March 8 is International Women’s Day (IWD) where women all over the world come together in celebration of the achievements and evolution women have made in strengthening their position socially, economically, culturally and in the political arena.
There have been claims that March 8, is to commemorate the 15,000 female garment workers that marched through New York City’s Lower East Side and rallied at Union Square demanding economic and political rights in 1908.
Why do we have International days? To unite people at a National and Global scale to educate, mobilize, to have an impact on law makers and to increase resources to help address the systemic issues and to pay tribute to the achievements that have made an impact on the cause.
IWD gives women a platform and an opportunity to access lived experiences, and stories that encourage, build up and inspire more women in their careers and lives. The #MeToo a social movement against sexual violence uses its platform to advocates for females who survived sexual violence to speak out about their experience.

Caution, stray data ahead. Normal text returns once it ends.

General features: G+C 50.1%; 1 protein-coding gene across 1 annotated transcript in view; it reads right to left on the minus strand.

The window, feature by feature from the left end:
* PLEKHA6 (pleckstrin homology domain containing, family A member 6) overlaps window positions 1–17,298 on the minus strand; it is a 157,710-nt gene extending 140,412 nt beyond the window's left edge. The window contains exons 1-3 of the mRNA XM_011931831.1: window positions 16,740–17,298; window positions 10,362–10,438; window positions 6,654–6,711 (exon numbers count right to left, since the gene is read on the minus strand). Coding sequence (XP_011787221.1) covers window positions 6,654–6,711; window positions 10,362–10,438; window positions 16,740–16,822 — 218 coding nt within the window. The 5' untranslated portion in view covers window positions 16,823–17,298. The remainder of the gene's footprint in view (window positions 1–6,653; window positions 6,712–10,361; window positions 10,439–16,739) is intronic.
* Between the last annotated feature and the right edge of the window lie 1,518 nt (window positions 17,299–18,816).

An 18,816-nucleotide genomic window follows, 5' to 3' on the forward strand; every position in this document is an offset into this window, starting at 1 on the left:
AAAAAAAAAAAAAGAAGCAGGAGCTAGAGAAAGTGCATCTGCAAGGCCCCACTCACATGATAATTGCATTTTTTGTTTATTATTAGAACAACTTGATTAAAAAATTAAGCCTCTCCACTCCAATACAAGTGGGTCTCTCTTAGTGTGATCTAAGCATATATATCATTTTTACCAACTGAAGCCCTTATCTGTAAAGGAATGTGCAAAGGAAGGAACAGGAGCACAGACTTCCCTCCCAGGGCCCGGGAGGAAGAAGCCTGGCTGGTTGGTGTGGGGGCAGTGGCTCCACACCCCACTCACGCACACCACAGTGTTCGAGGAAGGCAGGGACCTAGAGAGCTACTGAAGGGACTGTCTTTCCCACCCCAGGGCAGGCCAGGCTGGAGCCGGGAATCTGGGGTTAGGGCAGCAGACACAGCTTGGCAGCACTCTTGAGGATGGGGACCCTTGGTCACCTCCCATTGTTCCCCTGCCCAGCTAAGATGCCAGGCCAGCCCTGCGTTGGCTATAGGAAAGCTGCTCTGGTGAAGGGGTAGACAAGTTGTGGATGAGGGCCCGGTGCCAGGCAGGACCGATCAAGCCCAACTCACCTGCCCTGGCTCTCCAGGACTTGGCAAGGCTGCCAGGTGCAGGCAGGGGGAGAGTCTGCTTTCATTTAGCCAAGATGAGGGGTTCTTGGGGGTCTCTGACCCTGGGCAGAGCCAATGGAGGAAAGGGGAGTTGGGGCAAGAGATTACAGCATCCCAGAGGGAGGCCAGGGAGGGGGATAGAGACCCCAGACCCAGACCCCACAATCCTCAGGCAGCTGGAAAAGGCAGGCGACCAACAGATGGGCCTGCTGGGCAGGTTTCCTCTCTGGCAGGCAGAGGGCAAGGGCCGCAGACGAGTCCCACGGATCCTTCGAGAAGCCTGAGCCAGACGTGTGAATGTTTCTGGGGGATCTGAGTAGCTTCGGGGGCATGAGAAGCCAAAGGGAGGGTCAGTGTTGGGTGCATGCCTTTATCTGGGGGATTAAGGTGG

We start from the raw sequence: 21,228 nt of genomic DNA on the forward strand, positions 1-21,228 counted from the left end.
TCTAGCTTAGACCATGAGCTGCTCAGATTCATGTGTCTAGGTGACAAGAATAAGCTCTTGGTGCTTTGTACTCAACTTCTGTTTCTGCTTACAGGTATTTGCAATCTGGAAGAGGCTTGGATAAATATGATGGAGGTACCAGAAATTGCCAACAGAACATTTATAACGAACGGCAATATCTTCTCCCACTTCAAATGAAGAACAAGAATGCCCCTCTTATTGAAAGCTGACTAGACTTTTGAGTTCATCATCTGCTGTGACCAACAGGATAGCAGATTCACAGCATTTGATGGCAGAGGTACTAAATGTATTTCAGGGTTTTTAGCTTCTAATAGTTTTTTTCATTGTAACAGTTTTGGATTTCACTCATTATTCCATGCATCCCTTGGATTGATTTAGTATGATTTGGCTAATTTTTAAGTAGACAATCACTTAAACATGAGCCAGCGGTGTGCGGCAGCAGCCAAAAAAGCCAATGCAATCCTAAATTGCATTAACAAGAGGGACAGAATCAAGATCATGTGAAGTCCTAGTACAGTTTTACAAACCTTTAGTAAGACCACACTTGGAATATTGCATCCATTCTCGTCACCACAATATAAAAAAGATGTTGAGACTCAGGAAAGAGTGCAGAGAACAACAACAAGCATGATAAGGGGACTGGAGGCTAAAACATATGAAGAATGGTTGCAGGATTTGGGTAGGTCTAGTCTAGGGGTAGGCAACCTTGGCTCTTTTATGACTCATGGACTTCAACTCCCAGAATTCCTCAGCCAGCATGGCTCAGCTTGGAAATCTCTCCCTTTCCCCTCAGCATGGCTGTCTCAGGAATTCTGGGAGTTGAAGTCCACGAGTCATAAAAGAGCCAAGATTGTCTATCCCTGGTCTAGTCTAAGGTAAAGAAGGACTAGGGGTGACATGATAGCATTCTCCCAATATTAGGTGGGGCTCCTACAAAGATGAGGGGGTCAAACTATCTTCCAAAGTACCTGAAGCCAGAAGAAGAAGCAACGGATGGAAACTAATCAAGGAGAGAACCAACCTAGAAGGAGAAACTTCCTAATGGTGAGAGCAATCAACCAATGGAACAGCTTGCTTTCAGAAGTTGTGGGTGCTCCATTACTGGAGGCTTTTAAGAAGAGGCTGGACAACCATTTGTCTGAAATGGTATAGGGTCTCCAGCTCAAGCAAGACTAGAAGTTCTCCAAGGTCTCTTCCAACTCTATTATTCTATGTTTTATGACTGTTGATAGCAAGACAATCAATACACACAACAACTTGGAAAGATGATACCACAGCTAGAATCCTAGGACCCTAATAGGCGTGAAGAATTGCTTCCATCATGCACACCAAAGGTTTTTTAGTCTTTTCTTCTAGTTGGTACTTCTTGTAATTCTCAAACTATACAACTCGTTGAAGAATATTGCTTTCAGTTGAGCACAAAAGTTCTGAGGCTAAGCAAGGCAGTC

Unfortunately, there are many parts of the world where there is little progress and little advocacy for women’s rights. These challenges highlight the oppression and injustice women face. The nature of the challenges for women are all different, and basic human rights is a high priority. Women and girls are still being treated worldwide with systematic violence, domestic abuse, sexual harassment or trafficking, financial abuse and deprivation. It was estimated that 87,000 women were intentionally killed in 2017. (www.unwomen.org).
We need to continue bringing attention to
• the injustice facing Indigenous Woman and Girls and advocate to bring their plight to the forefront
• to gender parity and women’s rights by exposing the extraordinary impacts women have made all around the world in their countries, communities and their workplaces.
As we celebrate IWD, lets remember the contribution and collaboration of our allies. Let’s not forget that gender equity is not only a female issue but a social and economic obligation. The best way to move forward is to include us all in our goals to achieve Gender Equality on a global scale.
The famous poem, Bread and Roses by James Oppenheim has been put to song by at least three composers and is a heartwarming slogan pairing bread and roses, appealing for both fair wages and dignified conditions. This year, due to the pandemic, celebrations will be held virtually. Please go to the PSAC website (psacunion.ca) or search International Women’s day for information.